All persons born or naturalized in the United States, and subject to the jurisdiction thereof, are citizens of the United States and of the State wherein they reside. No state shall make or enforce any law which shall abridge the privileges or immunities of citizens of the United States; nor shall any state deprive any person of life, liberty, or property, without due process of law; nor deny to any person within its jurisdiction the equal protection of the laws.

Sen. Jacob Howard, Republican of Michigan, proposed the Citizenship Clause and stated on May 30, 1866:

Mr. HOWARD: This amendment which I have offered is simply declaratory of what I regard as the law of the land already, that every person born within the limits of the United States, and subject to their jurisdiction, is by virtue of natural law and national law a citizen of the United States. This will not, of course, include persons born in the United States who are foreigners, aliens, who belong to the families of ambassadors or foreign ministers accredited to the Government of the United States, but will include every other class of persons. It settles the great question of citizenship and removes all doubt as to what persons are or are not citizens of the United States.

Following Howard's statement, senators went on to debate whether it was wise to extend citizenship to the children of foreigners. During the May 30, 1866, Senate debate over Howard's proposed Citizenship Clause to the 14th Amendment, several senators discussed whether it was a good idea to extend citizenship to the children of foreigners, as Media Matters for America has noted. The debate indicates that they believed the Citizenship Clause would apply to the children of foreigners. For instance, Sen. Edgar Cowan of Pennsylvania, who voted against the 14th Amendment, aired his concerns that Chinese immigrants would overrun California. And Sen. John Conness of California stated:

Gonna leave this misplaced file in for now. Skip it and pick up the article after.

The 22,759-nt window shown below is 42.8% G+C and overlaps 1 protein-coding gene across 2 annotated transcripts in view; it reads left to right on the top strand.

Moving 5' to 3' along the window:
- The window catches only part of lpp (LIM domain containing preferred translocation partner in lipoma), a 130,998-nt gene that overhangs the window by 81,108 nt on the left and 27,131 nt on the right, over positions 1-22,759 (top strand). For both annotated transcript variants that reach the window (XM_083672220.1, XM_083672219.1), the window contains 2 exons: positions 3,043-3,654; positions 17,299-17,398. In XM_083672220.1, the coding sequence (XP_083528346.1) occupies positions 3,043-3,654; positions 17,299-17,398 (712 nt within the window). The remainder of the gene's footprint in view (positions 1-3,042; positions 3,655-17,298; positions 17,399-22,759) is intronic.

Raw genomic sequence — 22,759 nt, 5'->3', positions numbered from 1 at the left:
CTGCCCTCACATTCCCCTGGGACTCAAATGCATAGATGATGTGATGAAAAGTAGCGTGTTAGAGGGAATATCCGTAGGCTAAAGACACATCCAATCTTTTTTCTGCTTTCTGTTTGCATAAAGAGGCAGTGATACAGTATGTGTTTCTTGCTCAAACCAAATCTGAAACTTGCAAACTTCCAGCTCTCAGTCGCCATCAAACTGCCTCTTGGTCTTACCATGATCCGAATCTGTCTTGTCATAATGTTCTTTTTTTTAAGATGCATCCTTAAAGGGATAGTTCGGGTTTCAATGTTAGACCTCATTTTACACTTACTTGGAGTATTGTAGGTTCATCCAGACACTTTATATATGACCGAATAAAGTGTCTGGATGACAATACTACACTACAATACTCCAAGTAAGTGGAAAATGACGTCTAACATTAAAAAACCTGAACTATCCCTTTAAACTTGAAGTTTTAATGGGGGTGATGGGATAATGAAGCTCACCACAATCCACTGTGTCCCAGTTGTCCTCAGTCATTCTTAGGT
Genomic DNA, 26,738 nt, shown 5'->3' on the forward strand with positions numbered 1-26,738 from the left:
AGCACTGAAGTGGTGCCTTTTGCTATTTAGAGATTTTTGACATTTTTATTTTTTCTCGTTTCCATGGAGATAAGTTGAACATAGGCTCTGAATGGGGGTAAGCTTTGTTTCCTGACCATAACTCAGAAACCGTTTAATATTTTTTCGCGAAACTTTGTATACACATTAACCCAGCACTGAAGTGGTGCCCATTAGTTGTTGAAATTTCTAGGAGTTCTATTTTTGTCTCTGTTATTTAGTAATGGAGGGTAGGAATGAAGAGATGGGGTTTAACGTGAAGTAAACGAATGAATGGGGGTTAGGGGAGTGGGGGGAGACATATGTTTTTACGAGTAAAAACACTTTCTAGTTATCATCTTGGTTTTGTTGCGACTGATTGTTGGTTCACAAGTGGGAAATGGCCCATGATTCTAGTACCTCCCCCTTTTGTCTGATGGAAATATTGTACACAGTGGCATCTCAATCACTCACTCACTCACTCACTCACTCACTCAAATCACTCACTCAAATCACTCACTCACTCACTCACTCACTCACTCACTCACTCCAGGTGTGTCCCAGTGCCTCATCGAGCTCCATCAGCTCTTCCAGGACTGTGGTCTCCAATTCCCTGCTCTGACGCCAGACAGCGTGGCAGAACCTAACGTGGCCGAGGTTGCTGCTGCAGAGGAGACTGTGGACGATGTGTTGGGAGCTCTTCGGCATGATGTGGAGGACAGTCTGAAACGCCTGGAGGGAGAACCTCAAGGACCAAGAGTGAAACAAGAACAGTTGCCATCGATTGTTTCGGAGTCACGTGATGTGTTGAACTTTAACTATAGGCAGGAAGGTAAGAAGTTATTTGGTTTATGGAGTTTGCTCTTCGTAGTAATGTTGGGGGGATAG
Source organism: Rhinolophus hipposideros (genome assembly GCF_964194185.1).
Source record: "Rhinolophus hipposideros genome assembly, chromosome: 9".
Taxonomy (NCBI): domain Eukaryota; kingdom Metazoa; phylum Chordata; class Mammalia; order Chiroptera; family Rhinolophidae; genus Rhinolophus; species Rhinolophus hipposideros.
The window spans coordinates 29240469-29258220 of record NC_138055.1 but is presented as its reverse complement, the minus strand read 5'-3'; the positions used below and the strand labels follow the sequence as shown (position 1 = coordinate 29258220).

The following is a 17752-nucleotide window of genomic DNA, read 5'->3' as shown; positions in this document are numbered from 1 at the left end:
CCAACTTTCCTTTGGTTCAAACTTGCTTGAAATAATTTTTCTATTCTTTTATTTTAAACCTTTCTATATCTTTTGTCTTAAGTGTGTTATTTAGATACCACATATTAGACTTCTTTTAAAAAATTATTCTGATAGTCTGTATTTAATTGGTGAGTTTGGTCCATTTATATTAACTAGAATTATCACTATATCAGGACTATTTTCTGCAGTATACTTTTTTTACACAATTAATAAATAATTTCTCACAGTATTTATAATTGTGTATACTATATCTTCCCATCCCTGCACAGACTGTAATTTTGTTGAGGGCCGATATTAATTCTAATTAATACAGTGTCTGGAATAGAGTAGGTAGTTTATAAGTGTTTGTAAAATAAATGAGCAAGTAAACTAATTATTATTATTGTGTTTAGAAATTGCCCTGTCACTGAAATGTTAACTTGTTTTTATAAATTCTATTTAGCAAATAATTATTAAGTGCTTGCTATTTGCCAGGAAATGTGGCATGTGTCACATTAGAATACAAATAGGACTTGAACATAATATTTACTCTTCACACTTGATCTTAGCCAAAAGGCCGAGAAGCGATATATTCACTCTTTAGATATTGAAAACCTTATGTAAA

The proposition before us, I will say, Mr. President, relates simply in that respect to the children begotten of Chinese parents in California, and it is proposed to declare that they shall be citizens. We have declared that by law; now it is proposed to incorporate the same provision in the fundamental instrument of the nation. I am in favor of doing so. I voted for the proposition to declare that the children of all parentage whatever, born in California, should be regarded and treated as citizens of the United States, entitled to equal civil rights with other citizens of the United States.